Broken Immigration: We Are Responsible

Two of my favorite quotes apply to our broken immigration policy. The first appeared in the old comic strip, Pogo, which I miss immensely: “We have met the enemy and he is us.” That is, often times we tend to blame external sources for problems that actually originate from within ourselves.

The second quote comes from 16th Century military history: “Hoist with his own petard.” A petard was a small explosive device used for breaching fortifications. Petards, which typically contained five to six pounds of gunpowder with a slow burning fuse, were put in place against a gate or wall of the enemy fortification. When the fuse was lighted, the Pétardier rushed away to escape the destructive force of the petard. Frequently, the device blew up prematurely and killed the Pétardier; hence, the phrase, “Hoist with his own petard.” The meaning of the phrase with respect to our immigration policy, therefore, is to be harmed hoisted, blown up by our failure to develop and implement rational criteria for immigration into this country.

Supply and Demand

In many respects, legal and illegal immigration as well as transfer of illicit drugs across our borders, especially the southern border with Mexico, follows classical economic theory of supply and demand. I mention illicit drugs because, frequently, these products are lumped together with illegal immigration as a rationale for closing our southern border. Nevertheless, if so many U.S. citizens did not use illicit drugs (demand), the impetus for bringing these products into our country (supply) would disappear or be markedly reduced.

A clear-eyed assessment demonstrates that we cannot arrest and incarcerate our way out the problems we face with transport of illicit drugs into this country. The profit margins are simply too high. We should recognize that we are the enemy vis-a-vis illicit drugs and that we truly blow up ourselves with the failed attempts to control the problem. We should focus instead on dealing effectively with our societal problems that lead too many citizens to use and to depend upon illicit drugs.

Thus, a segue into the problem of illegal immigration: If the demand for services illegal immigrants offer at low prices were not so high, the supply of such persons would diminish. A frequent description of why we need illegal immigrants to harvest our crops and work in food processing industries relates to the two-part proposition that (a) U.S. citizens will not perform the required “stoop” or repetitive labor, even at wages of $17/hour plus benefits according to recent media reports, and (b) We need to pay low wages to immigrants so that low prices for our foods will be maintained.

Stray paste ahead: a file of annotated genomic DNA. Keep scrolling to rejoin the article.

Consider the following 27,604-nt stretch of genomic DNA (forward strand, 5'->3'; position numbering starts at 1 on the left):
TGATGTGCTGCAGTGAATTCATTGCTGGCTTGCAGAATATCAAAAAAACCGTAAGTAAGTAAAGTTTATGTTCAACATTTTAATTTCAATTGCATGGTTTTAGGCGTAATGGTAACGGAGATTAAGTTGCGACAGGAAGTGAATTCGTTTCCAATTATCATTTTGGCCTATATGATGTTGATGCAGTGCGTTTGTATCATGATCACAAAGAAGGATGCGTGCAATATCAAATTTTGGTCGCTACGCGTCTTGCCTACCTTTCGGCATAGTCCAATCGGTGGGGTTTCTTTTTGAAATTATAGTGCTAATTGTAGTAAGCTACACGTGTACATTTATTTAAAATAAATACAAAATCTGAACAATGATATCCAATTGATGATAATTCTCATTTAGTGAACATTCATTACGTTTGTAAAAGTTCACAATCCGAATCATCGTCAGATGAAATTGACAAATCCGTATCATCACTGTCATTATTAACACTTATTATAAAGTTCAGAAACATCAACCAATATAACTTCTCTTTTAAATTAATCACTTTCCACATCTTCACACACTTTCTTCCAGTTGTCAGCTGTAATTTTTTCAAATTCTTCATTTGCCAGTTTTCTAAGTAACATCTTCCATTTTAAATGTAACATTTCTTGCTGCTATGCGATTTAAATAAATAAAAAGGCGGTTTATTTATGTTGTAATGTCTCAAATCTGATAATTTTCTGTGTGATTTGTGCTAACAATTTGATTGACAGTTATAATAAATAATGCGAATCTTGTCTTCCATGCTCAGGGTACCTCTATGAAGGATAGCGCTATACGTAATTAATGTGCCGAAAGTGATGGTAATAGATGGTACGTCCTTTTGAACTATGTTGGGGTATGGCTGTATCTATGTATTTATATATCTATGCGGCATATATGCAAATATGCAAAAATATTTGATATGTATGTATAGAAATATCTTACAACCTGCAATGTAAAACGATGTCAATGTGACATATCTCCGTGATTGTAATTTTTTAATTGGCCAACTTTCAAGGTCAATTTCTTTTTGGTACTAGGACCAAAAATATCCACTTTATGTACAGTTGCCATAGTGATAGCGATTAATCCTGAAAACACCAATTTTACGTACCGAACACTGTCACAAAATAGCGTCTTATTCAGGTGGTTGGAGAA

We face a moral dilemma: In our desire for low cost groceries and other services such as garment production, house cleaning, and yard work, we are willing to take advantage of people who have no option but to work for low wages. In some respects, an argument could be made that, by allowing immigrants often illegal into this country to perform tasks many U.S. citizens will not undertake, we institute and perpetuate a form of modern day economic slavery. On the other hand, if freedom of choice is maintained, I don’t oppose hiring people at prices for which they’re willing to work. I strenuously object to governmental actions designed to set minimum wages. We should, therefore, allow the marketplace to be the controlling factor. Yes, I know our unions oppose such a philosophy.

Clear-Eyed Goals

We need to set definable and achievable goals for immigration into this country before we discuss mechanisms to control the process. First and foremost, do we want to keep all illegal immigrants from entering this country and to expel the 11-12 million already residing amongst us? If so, we should consider how to effectively close our borders, especially the southern border with Mexico. As I wrote in my previous post, closure of the borders and expulsion of all resident illegals seems impractical, inhumane, and can only be accomplished at great financial costs plus a willingness to endure massive amounts of negative reactions. Furthermore, implementation of this goal necessarily means we’re willing to accept higher prices for our groceries and other services. Have we thought though this outcome?